- Using cheap words. Remove these words from your writing, and your writing will immediately be more polished and professional: really, just, so, nice, pretty, very, there is/are, that, which, who, try/tried to, sort of, kind of, I think, it seems.
- Writing in passive voice. Passive voice is weak and lessens the impacts of the words. Passive voice includes using “being” verbs (am, is, are, was, were, be, being, been, have, has, had, do, does, did, may, might, must, can, could, should, would) as well as a thing receiving the action. Think of the difference between “He threw the ball” and “The ball was thrown.” You’re more able to picture a “he” throwing a ball than a ball being thrown. Active voice allows us to “see” the words, which is more powerful for the reader. Look for being verbs and passive verbs where something receives the action, and replace with strong action verbs.
- Telling instead of showing. Some sentences are just downright boring and lifeless. Take this example: “The event was wonderful. The food was great and nicely displayed. The speakers were wonderful, and the other attendees were good, too.” What do you get from these sentences? We’re told that the food was good and nicely displayed. Give your sentences life by being clear about what you’re trying to express, and then put that what into words. If you want to tell your readers how great the event, food, speakers, and attendees were, describe the display tables, the information you learned, how the food tasted, what the speakers talked about, and what effect the speeches had on you. Write so that your readers feel as if they were there. Show them; don’t just tell them.
- Proofing badly or not at all. First, proof for different things at different times. Spend one time through a piece checking facts. Check again for misspellings. Proof a final time for run-on sentences and basic grammar errors. If you try to do all your proofing in one fell swoop, your mind has to think about the piece on several different levels, and it can’t do that. Concentrate on one area of proofing at a time. If you’re not confident about your proofing skills, use a style manual like the Chicago Manual of Style or the Associated Press Stylebook or take a grammar class. Do not rely on Microsoft Word’s grammar checker.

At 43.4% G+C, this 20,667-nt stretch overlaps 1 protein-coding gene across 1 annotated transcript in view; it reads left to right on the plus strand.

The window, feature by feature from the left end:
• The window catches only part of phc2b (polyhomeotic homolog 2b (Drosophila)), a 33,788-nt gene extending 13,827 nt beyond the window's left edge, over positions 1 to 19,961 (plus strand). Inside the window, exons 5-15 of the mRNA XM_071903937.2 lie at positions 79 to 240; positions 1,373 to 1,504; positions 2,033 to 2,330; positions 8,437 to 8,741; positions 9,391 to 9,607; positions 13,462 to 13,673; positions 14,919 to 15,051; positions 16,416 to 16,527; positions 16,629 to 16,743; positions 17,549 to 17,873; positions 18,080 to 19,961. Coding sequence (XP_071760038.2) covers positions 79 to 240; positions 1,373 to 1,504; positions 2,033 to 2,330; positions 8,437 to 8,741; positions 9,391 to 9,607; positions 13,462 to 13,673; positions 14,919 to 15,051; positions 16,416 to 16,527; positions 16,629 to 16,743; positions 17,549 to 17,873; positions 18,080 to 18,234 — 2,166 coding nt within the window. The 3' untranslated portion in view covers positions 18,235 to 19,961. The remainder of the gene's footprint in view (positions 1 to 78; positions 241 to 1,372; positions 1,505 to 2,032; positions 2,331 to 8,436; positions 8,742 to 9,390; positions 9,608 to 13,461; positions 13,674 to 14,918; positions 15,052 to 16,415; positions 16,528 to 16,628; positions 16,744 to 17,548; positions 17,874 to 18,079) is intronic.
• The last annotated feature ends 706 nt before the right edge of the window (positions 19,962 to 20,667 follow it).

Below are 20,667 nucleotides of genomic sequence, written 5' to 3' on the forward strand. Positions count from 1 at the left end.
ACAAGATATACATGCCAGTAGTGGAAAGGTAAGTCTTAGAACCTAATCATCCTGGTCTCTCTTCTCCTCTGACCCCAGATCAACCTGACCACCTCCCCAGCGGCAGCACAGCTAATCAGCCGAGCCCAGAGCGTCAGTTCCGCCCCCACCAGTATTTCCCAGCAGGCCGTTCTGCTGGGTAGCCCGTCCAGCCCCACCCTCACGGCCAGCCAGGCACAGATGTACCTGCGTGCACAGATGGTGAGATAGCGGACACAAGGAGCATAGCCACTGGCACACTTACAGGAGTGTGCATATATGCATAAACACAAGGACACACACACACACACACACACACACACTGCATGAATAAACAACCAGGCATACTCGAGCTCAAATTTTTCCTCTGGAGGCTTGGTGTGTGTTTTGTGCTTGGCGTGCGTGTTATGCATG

- Lacking self confidence. Your writing skills may be good, but if you don’t have confidence in them, that lack will show through. Blog, journal, write articles, compose poetry or song lyrics. Just like any skill, you have to practice it to gain confidence. Sometimes it’s even as simple as writing what you know. What do you know? Well, you know about being a VA! You may have a niche, specialized skills, industry knowledge, or a hobby that you’ve been doing for years. Write about that, let your confidence in your experience show through, and your writing will be the better for it.
- Failing to write in a client’s voice. A client has his philosophy on how his business should be run, how customers should be treated, and how potential clients should be responded to. You’ll be an even better VA if you can not only understand each client’s philosophy but also communicate (and that includes writing) in your client’s voice. Study what words your client uses and how he phrases his ideas. Imitate that phrasing and use the same words, and you perform the ultimate service as a VA: you lengthen your client’s reach and increase his impact. Instead of one of him, two of you work in tandem.
What image do you want your clients to have? Professional, polished, proficient? Or careless, casual, and incompetent? How you write can have an impact on how your clients are perceived. Not only does writing well affect how you perform, it also affects your actual relationship with your clients. Write well. When you do, your clients will trust you even more, and your client/VA relationship will thrive.